Should the Council sell West Lodge at the entrance to the Chilworth Gunpowder Mills Woodland Walk? If it does what will be the impact on the natural and cultural heritage of the site?
Why we should care?
The ruins of the gunpowder mills may not be as spectacular as Guildford Castle but that does not mean they are unimportant. In fact, Guildford Castle and the Chilworth Gunpowder Mills have something very important in common. They are both Scheduled Monuments, the highest status of protection that can be awarded to any structure in this country.
West Lodge, the Grade II entrance to the Chilworth Gunpowder Mills, should be part of the scheduled monument but its owners, Guildford Borough Council, were using it as staff accommodation at the time of the designation which made it ineligible. As a result it has been left out on a limb, allowed to decay and the last Council persuaded itself that the best option for preserving it was to sell it for housing.
My concern is that the Council’s approach will do more harm than good unless it thinks this through carefully. Not only will a scheduled monument be harmed but the entrance to a public amenity might be disfigured. I also believe the Council should think carefully before selling off slices of public amenities to raise a small bit of cash.
Why is selling the building risky?
On paper the idea of selling West Lodge seems a good one? Someone will get a nice home and the Council is saved the problem of maintaining the building. However, this solution does not make sense when you examine the problem in detail.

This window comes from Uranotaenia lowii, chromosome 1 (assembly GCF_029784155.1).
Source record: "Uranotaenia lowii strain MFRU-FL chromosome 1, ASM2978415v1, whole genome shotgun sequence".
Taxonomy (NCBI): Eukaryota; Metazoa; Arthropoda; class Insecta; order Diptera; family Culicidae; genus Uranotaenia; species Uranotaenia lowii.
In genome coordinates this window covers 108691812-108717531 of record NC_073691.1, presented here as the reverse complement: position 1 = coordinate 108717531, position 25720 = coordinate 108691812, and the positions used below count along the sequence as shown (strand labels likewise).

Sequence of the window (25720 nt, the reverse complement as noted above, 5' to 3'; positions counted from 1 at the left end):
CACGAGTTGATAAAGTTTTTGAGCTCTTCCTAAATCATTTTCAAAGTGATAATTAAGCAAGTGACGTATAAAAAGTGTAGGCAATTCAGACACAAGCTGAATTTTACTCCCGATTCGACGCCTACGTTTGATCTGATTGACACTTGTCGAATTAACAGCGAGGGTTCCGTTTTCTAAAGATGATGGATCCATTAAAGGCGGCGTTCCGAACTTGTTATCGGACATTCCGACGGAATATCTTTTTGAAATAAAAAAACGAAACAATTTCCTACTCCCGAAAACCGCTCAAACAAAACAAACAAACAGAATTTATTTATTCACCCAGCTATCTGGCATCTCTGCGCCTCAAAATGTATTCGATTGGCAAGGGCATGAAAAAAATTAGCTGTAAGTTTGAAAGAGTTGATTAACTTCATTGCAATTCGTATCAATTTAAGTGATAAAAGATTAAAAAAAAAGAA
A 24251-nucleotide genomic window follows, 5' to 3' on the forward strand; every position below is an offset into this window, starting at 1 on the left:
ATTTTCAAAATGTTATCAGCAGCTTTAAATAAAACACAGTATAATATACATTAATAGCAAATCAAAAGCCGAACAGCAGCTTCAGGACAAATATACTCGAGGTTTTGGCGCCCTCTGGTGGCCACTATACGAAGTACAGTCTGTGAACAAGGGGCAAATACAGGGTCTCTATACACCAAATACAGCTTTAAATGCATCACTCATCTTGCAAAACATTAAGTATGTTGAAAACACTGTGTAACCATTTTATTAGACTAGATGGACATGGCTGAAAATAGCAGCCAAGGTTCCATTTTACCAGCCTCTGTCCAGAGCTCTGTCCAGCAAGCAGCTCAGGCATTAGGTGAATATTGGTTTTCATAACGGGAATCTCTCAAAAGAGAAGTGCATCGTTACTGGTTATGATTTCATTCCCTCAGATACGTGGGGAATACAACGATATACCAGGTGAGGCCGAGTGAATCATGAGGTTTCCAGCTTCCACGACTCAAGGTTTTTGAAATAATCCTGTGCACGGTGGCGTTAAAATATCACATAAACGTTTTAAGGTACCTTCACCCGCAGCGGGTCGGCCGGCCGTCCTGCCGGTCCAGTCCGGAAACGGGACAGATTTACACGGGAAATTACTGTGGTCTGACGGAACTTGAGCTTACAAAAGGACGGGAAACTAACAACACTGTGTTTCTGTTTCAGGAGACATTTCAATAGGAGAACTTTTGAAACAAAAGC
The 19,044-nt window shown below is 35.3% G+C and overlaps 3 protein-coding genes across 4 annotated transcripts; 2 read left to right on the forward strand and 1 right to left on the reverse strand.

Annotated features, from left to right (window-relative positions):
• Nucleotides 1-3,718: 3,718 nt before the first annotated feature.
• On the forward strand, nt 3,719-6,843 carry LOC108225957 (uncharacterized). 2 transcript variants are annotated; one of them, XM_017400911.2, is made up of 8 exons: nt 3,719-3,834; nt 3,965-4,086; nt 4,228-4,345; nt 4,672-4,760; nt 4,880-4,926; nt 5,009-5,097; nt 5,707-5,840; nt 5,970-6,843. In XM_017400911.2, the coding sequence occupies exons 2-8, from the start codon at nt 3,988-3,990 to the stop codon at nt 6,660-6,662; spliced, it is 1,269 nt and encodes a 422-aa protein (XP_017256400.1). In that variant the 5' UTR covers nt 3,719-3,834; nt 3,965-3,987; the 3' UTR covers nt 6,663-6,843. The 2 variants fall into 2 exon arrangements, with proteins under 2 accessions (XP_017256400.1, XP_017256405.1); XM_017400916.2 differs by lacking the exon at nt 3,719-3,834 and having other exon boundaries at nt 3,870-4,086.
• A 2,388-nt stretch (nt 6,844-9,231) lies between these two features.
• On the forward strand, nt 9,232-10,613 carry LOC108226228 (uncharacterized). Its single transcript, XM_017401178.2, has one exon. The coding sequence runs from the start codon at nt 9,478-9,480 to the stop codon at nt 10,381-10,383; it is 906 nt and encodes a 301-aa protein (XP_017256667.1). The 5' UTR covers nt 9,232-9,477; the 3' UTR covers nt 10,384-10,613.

West Lodge is two rather run down buildings that are separated by a six inch gap. They do not immediately make a natural starting point for a home. A new owner would most likely want to carry out alterations or expand the building to increase their investment. They would also want parking. How all this can be done without coming into conflict with dog walkers or without harming the “natural and cultural heritage of the site” needs to be worked out. There is no information in the public domain to show that the Council has done this.
Are there other options?
Make no mistake about it, this is not an easy problem to solve. There are other options but all perhaps have their issues
- Option 1: Seal up the building and preserve it as a scheduled monument. – This is what the Council would probably have to do if the building had been scheduled along with the rest of the Chilworth Gunpowder Mills.
- Option 2: Run a community project to restore the building, engage local colleges or work enterprise schemes – Museums do this sort of thing all the time. It requires the right people to organise it, however, so might seem complicated
- Option 3: Sell West Lodge with strict conditions that preserve the nature of the site. This might ruin any chance of successfully selling the building as possible owners might find the conditions to restrictive.
The Council may have worked out a solution that is acceptable to all, but it is hard to see where that might come from. Even if the Council plans to sell West Lodge with no restrictions, will it find a buyer willing to spend £150,000 plus £100,000 repair costs plus possibly £100,000 for an extension?Will a new owner want to take on the task of securing planning permission. Will there be objections?
We can only hope that the Council gives this issue the due consideration it deserves.